Dedicated anime pirate sites are popular around the globe, but in Latin America they are huge.

    AnimeYT has been one of the main players in the area. With millions of regular visitors, it was the top pirate site in countries including Argentina Chile, Peru, and Mexico.

    The site is among the top 50 most-visited websites on the entire Internet in these countries, beating traditional streaming and torrent sites by a landslide.

    The massive reach of these sites is a thorn in the side of copyright holders, which are increasingly taking action in response. Over the past weeks, several Brazilian anime sites folded after legal threats and this weekend AnimeYT shut down as well.

    In a goodbye message, AnimeYT’s operator “TioYT” mentions the situation in Brazil as the reason for the decision. He doesn’t point a finger at a specific legal threat and chooses to end with a personal message instead.

    “I spent many years translating animes, arguing with fans, watching anime girls on this page. So much that when I look back at my life, I think that at least a quarter of my memories are linked to this site, to this community,” the operator writes.

    “Remember that behind the dude you call ‘TioYT’ there’s a common and ordinary guy who has his own problems, his family, who has other responsibilities and who is more than anything very grateful for all the love and the support they everyone has shown to the website in general,’ he adds.

    The shutdown has created a lot of uproar on social media and many of the site’s former users are taking out their anger on the legitimate anime streaming platform Crunchyroll, which is seen as the driving force behind many of the recent shutdowns.

    Crunchyroll has reportedly gone after several Brazilian anime sites but, thus far, we haven’t seen any official confirmation that it approached AnimeYT directly. It could also be that there are other rightsholders involved.

    Another popular anime site that shut down last week is AnimeMovil. This site currently redirects to Crunchyroll. The site reportedly took this decision after the Japanese studio Toei Animation went after it for publishing a copy of Dragon Ball Super Broly, shortly after it premiered.

    The shutdowns have resulted in a surge of new traffic flowing to AnimeFLV, another popular anime site in Latin America. In addition, inventive users have also started to upload Dragon Ball episodes to porn sites, hoping that they’re safe there.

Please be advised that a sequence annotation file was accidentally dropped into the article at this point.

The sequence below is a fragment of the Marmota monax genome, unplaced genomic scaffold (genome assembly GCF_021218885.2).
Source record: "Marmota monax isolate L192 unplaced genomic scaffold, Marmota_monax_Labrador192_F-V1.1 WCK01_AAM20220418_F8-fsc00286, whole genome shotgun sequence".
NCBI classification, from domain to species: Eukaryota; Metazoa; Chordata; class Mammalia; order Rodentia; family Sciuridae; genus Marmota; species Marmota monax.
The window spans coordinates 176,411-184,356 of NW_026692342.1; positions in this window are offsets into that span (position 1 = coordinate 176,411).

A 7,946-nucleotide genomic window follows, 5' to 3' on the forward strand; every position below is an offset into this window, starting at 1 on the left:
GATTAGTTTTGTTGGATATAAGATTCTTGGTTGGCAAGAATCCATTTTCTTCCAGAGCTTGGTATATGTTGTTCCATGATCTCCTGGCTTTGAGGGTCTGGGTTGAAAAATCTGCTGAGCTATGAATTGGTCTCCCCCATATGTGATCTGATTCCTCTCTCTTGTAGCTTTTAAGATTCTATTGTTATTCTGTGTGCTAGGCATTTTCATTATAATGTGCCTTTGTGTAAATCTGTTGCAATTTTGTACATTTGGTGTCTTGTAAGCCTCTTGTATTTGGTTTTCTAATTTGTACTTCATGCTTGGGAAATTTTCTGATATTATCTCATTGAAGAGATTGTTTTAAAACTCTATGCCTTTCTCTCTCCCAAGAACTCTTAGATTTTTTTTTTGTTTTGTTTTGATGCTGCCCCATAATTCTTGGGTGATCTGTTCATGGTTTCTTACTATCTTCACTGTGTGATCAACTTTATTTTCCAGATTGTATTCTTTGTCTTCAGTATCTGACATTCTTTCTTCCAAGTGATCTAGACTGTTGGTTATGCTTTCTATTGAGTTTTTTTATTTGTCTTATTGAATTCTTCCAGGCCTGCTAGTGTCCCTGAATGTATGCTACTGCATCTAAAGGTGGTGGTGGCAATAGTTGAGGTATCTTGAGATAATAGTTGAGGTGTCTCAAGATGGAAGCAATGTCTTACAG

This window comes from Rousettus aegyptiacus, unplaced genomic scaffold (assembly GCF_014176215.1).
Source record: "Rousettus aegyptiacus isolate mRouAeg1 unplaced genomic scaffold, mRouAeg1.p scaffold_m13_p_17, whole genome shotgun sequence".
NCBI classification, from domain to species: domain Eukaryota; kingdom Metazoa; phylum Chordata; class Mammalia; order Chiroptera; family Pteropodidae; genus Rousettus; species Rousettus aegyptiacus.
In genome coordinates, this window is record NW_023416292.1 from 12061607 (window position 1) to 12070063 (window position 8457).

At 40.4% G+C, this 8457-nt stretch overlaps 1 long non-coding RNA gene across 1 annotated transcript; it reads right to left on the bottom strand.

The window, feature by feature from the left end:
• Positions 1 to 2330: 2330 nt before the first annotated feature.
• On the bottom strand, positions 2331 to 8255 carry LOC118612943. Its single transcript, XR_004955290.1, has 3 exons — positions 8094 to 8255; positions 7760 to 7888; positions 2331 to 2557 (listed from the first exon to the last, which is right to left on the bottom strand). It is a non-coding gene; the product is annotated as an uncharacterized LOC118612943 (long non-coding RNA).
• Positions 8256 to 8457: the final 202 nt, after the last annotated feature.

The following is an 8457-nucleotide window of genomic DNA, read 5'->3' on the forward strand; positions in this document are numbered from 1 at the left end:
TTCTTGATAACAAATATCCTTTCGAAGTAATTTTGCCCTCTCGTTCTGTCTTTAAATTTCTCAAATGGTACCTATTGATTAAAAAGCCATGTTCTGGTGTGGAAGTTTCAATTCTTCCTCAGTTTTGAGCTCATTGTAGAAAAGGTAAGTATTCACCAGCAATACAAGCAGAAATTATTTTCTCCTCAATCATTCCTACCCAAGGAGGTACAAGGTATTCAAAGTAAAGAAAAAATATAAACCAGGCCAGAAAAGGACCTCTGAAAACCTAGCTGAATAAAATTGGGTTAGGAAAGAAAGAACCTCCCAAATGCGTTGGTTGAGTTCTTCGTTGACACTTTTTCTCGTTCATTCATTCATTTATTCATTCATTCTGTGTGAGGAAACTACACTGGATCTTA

While AnimeYT and AnimeMovil could certainly be classified as pirate sites, many people relied on them to get the latest anime shows quickly.

    That anime is more than a simple pastime for kids was made clear last year when local Mexican authorities planned to premiere the 130th episode of Dragon Ball Super in football stadiums and other public places, even though they had no license to do so.

    Although several massive anime sites have now fallen, it’s expected that others will fill this gap, as is usually the case. That doesn’t mean, however, that AnimeYT and the others aren’t missed dearly; a quick search on social media makes that quite clear.

  8. #388
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    Indian Government Approves Prison Sentences For ‘Cam’ Pirates

    As envisioned earlier this year, proposals to India's Cinematograph Act to deter piracy have now been approved by the Union Cabinet. Anyone recording or transmitting movies without permission now faces a three-year prison sentence and/or a US$14,000 fine. Whether this will have any effect on the mighty TamilRockers torrent site will remain to be seen.

    While India has a thriving movie market that is loved both at home and overseas, it also has serious problems with piracy.

    With around 1,000 films produced every year, most major titles are quickly pirated and distributed on the black market, whether on physical media (for around $1 per copy) or for free via the Internet.

    One of the key problems is the swift availability of Indian movies on pirate sites, often within hours of their theatrical debut. Aside from the so-called screener copies that sometimes leak out, around 90% of ‘pirate’ releases can be tracked to unauthorized in-theater recordings, usually via camcorders or cellphones.

    To target this unlicensed copying, earlier this year the Indian government proposed amendments to the Cinematograph Act to deter people from undermining the local movie industry. On the table were three-year jail sentences for pirates and/or a maximum fine of Rs.10 Lakhs (US$14,000), with the aim of plugging a claimed $US2.7 billion hole in the market.